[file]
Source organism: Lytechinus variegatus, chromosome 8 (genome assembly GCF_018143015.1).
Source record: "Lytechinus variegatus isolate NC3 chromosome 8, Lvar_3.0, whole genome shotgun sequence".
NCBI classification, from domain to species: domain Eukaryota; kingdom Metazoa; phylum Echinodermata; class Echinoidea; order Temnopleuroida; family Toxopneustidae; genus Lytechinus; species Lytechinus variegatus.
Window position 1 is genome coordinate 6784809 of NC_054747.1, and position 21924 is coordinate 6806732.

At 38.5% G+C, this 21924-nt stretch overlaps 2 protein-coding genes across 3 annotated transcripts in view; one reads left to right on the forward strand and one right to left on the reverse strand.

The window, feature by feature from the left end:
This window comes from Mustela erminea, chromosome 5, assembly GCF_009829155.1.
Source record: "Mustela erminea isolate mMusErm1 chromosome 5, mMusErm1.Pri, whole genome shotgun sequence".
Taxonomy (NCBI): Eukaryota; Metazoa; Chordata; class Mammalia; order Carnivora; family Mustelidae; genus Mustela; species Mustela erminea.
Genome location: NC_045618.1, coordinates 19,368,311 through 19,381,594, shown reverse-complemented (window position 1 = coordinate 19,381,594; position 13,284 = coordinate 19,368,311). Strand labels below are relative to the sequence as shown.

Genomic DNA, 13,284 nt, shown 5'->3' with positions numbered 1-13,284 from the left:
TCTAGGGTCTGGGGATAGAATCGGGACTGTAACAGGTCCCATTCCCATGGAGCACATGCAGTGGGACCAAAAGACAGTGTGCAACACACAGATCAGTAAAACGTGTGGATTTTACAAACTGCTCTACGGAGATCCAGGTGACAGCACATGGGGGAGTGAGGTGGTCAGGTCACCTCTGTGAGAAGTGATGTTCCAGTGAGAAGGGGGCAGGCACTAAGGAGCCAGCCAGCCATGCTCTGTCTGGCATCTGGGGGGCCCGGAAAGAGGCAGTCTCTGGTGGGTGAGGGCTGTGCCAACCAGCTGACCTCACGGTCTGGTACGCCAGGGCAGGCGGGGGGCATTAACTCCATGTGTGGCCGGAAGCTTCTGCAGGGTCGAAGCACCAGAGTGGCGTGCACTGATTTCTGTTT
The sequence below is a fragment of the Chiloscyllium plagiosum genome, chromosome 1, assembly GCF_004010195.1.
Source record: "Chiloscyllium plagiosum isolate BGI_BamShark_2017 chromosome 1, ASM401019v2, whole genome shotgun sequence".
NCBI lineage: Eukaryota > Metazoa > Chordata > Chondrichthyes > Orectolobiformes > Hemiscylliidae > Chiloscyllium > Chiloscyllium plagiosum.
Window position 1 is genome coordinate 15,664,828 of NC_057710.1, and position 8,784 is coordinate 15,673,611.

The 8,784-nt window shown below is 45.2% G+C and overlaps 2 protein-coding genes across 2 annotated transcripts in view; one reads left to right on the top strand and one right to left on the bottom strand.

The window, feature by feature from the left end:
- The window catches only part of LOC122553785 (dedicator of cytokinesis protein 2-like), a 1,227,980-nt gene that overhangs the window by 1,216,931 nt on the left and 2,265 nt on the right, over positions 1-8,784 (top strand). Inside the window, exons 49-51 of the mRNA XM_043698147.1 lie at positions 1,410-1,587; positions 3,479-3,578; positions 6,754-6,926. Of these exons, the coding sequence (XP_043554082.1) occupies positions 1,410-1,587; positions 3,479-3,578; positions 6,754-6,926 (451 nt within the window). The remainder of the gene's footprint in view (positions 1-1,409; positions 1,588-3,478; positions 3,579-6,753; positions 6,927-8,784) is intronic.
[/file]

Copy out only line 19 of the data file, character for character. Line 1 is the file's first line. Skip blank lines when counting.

- The window catches only part of LOC122553785 (dedicator of cytokinesis protein 2-like), a 1,227,980-nt gene that overhangs the window by 1,216,931 nt on the left and 2,265 nt on the right, over positions 1-8,784 (top strand). Inside the window, exons 49-51 of the mRNA XM_043698147.1 lie at positions 1,410-1,587; positions 3,479-3,578; positions 6,754-6,926. Of these exons, the coding sequence (XP_043554082.1) occupies positions 1,410-1,587; positions 3,479-3,578; positions 6,754-6,926 (451 nt within the window). The remainder of the gene's footprint in view (positions 1-1,409; positions 1,588-3,478; positions 3,579-6,753; positions 6,927-8,784) is intronic.